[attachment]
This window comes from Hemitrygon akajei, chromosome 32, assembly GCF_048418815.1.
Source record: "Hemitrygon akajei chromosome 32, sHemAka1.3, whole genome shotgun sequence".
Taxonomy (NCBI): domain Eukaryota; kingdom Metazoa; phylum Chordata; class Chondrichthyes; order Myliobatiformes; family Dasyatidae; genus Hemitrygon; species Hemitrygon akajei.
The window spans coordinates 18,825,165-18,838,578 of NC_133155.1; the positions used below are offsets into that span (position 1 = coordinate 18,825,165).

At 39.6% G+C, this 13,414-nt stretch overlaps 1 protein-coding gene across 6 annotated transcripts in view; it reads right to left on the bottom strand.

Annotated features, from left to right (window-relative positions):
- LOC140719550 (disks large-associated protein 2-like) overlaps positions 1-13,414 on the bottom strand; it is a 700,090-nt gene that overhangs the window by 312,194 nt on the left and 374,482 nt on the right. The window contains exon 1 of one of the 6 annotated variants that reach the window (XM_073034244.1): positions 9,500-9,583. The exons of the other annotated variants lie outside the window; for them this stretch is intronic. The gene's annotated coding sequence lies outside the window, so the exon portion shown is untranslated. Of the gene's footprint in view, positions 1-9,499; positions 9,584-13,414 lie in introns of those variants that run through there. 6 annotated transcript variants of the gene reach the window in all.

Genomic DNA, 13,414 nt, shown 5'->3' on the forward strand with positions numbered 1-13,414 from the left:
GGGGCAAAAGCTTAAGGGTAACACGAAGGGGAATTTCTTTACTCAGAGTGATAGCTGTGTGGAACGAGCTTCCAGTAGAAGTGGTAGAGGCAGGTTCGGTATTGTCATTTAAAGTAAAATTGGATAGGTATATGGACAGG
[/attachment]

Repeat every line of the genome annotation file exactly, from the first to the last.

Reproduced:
This window comes from Hemitrygon akajei, chromosome 32, assembly GCF_048418815.1.
Source record: "Hemitrygon akajei chromosome 32, sHemAka1.3, whole genome shotgun sequence".
Taxonomy (NCBI): domain Eukaryota; kingdom Metazoa; phylum Chordata; class Chondrichthyes; order Myliobatiformes; family Dasyatidae; genus Hemitrygon; species Hemitrygon akajei.
The window spans coordinates 18,825,165-18,838,578 of NC_133155.1; the positions used below are offsets into that span (position 1 = coordinate 18,825,165).

At 39.6% G+C, this 13,414-nt stretch overlaps 1 protein-coding gene across 6 annotated transcripts in view; it reads right to left on the bottom strand.

Annotated features, from left to right (window-relative positions):
- LOC140719550 (disks large-associated protein 2-like) overlaps positions 1-13,414 on the bottom strand; it is a 700,090-nt gene that overhangs the window by 312,194 nt on the left and 374,482 nt on the right. The window contains exon 1 of one of the 6 annotated variants that reach the window (XM_073034244.1): positions 9,500-9,583. The exons of the other annotated variants lie outside the window; for them this stretch is intronic. The gene's annotated coding sequence lies outside the window, so the exon portion shown is untranslated. Of the gene's footprint in view, positions 1-9,499; positions 9,584-13,414 lie in introns of those variants that run through there. 6 annotated transcript variants of the gene reach the window in all.

Genomic DNA, 13,414 nt, shown 5'->3' on the forward strand with positions numbered 1-13,414 from the left:
GGGGCAAAAGCTTAAGGGTAACACGAAGGGGAATTTCTTTACTCAGAGTGATAGCTGTGTGGAACGAGCTTCCAGTAGAAGTGGTAGAGGCAGGTTCGGTATTGTCATTTAAAGTAAAATTGGATAGGTATATGGACAGG